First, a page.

A spotted shark
The Speckled carpetshark, (Hemiscyllium trispeculare), is a shark belonging to the family Hemiscylliidae found around northern Australia. It inhabits shallow coral reefs. Like its name, it has the appearance of speckled spots all over its body.
Family: Hemiscylliidae – Longtail Carpetsharks
Common Name– Carpet Sharks
Common Name– Longtail Carpetsharks or Bamboo Sharks
Status: IUCN Red List LEAST CONCERN
Average Size and Length: The size of hatchlings is unknown. Mature sharks have been measured at less than 56 cm/ 1.8 feet. The maximum recorded has been 79 cm/ 2.6 feet.
Head: The Speckled carpetshark has small dark spots on the snout. It is uniformly light under the head, ventrally.
Tail: The tail is thick and long.
Demographic, Distribution, Habitat, Environment and Range: The Speckles carpetshark can be found in northern Australia and possibly Indonesia (8°S – 22°S, 114°E – 152°E). They can be found in coral reefs in shallow water, many times under table corals and in tide pools. They prefer tropical waters.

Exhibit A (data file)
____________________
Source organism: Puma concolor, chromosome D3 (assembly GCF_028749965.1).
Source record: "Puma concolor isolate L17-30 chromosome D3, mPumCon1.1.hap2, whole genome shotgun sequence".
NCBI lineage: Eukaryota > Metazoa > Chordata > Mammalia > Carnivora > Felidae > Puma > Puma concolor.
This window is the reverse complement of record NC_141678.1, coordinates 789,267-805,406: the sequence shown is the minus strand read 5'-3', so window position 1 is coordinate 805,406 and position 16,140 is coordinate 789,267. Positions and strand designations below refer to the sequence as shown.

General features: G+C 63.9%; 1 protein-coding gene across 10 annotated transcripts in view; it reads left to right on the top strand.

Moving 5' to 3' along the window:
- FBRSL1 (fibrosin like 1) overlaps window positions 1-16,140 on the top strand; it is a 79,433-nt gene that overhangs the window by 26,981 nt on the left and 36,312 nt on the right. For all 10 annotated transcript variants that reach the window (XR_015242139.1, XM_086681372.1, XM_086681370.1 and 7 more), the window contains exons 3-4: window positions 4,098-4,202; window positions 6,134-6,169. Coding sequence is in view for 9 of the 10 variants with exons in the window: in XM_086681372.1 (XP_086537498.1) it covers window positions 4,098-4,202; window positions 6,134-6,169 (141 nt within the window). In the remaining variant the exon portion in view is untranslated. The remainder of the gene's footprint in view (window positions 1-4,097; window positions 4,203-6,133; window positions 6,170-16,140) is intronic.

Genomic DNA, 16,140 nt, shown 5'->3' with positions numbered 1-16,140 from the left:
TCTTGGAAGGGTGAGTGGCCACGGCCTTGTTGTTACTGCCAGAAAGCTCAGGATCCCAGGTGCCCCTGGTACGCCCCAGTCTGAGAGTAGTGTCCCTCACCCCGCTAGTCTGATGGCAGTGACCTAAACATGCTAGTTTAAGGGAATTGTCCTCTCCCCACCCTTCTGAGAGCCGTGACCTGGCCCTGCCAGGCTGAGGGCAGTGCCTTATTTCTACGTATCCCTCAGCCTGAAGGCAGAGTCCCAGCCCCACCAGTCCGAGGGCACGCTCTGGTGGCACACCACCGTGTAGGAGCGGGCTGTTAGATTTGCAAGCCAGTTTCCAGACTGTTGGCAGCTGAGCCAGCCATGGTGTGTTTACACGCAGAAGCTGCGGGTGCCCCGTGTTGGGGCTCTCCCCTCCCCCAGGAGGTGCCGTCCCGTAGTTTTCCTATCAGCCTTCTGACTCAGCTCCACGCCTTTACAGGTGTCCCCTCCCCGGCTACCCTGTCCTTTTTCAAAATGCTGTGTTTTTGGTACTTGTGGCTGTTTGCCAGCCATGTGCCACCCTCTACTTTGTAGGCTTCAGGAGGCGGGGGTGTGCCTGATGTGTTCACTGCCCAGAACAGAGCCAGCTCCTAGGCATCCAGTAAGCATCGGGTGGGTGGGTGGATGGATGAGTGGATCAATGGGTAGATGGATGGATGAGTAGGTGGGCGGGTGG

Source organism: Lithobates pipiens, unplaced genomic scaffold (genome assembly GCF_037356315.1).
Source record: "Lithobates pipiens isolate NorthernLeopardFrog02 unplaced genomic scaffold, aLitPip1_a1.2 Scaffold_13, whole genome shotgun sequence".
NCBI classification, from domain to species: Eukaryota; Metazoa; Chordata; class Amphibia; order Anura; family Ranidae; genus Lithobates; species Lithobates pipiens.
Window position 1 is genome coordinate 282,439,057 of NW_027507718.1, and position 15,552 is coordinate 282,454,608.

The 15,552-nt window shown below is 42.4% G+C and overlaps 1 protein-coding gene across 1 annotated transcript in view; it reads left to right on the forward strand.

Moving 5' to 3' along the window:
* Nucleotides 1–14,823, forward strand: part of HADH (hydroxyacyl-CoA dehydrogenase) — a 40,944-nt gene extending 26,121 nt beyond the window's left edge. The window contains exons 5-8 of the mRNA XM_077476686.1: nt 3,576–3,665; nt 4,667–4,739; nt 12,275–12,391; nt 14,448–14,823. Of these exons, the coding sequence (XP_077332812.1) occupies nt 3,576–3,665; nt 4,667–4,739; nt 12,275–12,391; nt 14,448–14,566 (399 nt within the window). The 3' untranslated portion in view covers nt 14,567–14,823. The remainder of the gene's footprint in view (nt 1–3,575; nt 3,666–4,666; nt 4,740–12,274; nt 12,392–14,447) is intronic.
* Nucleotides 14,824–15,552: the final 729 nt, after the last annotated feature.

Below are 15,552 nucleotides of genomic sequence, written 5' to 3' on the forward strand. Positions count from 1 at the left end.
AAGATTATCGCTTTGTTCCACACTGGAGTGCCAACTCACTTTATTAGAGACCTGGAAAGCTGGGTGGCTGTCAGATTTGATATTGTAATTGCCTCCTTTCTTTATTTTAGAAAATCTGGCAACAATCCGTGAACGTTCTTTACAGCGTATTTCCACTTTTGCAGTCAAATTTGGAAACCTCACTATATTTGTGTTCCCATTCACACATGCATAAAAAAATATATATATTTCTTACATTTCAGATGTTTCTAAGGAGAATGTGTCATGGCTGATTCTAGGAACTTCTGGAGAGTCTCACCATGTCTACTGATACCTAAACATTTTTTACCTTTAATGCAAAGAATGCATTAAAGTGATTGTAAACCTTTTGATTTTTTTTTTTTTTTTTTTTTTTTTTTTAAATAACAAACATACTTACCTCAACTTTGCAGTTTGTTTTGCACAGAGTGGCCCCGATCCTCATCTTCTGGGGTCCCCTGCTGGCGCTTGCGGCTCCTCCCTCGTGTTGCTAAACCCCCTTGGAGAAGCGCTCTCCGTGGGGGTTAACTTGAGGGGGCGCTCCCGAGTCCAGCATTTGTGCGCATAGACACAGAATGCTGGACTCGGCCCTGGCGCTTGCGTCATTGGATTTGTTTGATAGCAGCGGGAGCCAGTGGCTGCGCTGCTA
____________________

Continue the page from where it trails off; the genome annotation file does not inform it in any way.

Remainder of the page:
Diet: They possibly mainly feed on benthic invertebrates.
Aesthetic Identification: The Speckled carpetshark has a large black epaulette spot with a conspicuous white ring and 2 curved black marks around the posterior half surrounded by smaller black spots. The body and fins are covered with numerous small and large dark spots separated by a reticular light network. There are no white spots. There are dark saddles on the back and tail extended around the ventral surface.
Biology and Reproduction: Their biology is poorly known, but they are thought to be oviparous.
Behavioral Traits, Sensing and Intelligence: Their behavior is poorly known.
Speckled Carpetshark Future and Conservation: They are of least concern.
Speckled Carpetshark Recorded Attacks on Humans: They are not a threat to humans.